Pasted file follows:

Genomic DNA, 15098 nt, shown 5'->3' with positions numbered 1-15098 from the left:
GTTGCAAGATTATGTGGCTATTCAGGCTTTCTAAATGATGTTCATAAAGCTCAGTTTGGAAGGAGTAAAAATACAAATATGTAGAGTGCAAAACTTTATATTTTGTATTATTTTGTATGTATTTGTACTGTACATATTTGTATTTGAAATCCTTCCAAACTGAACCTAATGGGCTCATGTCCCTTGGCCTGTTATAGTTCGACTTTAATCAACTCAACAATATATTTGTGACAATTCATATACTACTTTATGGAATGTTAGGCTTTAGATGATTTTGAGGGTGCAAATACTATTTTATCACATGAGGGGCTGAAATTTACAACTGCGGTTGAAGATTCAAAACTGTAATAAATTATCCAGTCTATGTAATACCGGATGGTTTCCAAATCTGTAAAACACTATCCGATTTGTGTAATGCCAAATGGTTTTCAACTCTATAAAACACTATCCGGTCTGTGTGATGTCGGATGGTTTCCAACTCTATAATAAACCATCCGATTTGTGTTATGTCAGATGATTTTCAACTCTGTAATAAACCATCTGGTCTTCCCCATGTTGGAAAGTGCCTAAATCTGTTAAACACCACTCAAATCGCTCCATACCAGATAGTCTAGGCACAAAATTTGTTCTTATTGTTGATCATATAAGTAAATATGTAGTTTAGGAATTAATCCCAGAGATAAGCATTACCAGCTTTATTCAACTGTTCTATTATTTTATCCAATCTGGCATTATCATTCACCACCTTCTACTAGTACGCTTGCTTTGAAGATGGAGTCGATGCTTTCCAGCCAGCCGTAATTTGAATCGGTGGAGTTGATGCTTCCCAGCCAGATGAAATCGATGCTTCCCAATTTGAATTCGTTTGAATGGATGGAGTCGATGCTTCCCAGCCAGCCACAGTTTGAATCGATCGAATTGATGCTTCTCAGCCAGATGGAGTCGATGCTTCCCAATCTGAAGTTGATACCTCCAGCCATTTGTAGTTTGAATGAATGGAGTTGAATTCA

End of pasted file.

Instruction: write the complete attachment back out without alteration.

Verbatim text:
Genomic DNA, 15098 nt, shown 5'->3' with positions numbered 1-15098 from the left:
GTTGCAAGATTATGTGGCTATTCAGGCTTTCTAAATGATGTTCATAAAGCTCAGTTTGGAAGGAGTAAAAATACAAATATGTAGAGTGCAAAACTTTATATTTTGTATTATTTTGTATGTATTTGTACTGTACATATTTGTATTTGAAATCCTTCCAAACTGAACCTAATGGGCTCATGTCCCTTGGCCTGTTATAGTTCGACTTTAATCAACTCAACAATATATTTGTGACAATTCATATACTACTTTATGGAATGTTAGGCTTTAGATGATTTTGAGGGTGCAAATACTATTTTATCACATGAGGGGCTGAAATTTACAACTGCGGTTGAAGATTCAAAACTGTAATAAATTATCCAGTCTATGTAATACCGGATGGTTTCCAAATCTGTAAAACACTATCCGATTTGTGTAATGCCAAATGGTTTTCAACTCTATAAAACACTATCCGGTCTGTGTGATGTCGGATGGTTTCCAACTCTATAATAAACCATCCGATTTGTGTTATGTCAGATGATTTTCAACTCTGTAATAAACCATCTGGTCTTCCCCATGTTGGAAAGTGCCTAAATCTGTTAAACACCACTCAAATCGCTCCATACCAGATAGTCTAGGCACAAAATTTGTTCTTATTGTTGATCATATAAGTAAATATGTAGTTTAGGAATTAATCCCAGAGATAAGCATTACCAGCTTTATTCAACTGTTCTATTATTTTATCCAATCTGGCATTATCATTCACCACCTTCTACTAGTACGCTTGCTTTGAAGATGGAGTCGATGCTTTCCAGCCAGCCGTAATTTGAATCGGTGGAGTTGATGCTTCCCAGCCAGATGAAATCGATGCTTCCCAATTTGAATTCGTTTGAATGGATGGAGTCGATGCTTCCCAGCCAGCCACAGTTTGAATCGATCGAATTGATGCTTCTCAGCCAGATGGAGTCGATGCTTCCCAATCTGAAGTTGATACCTCCAGCCATTTGTAGTTTGAATGAATGGAGTTGAATTCA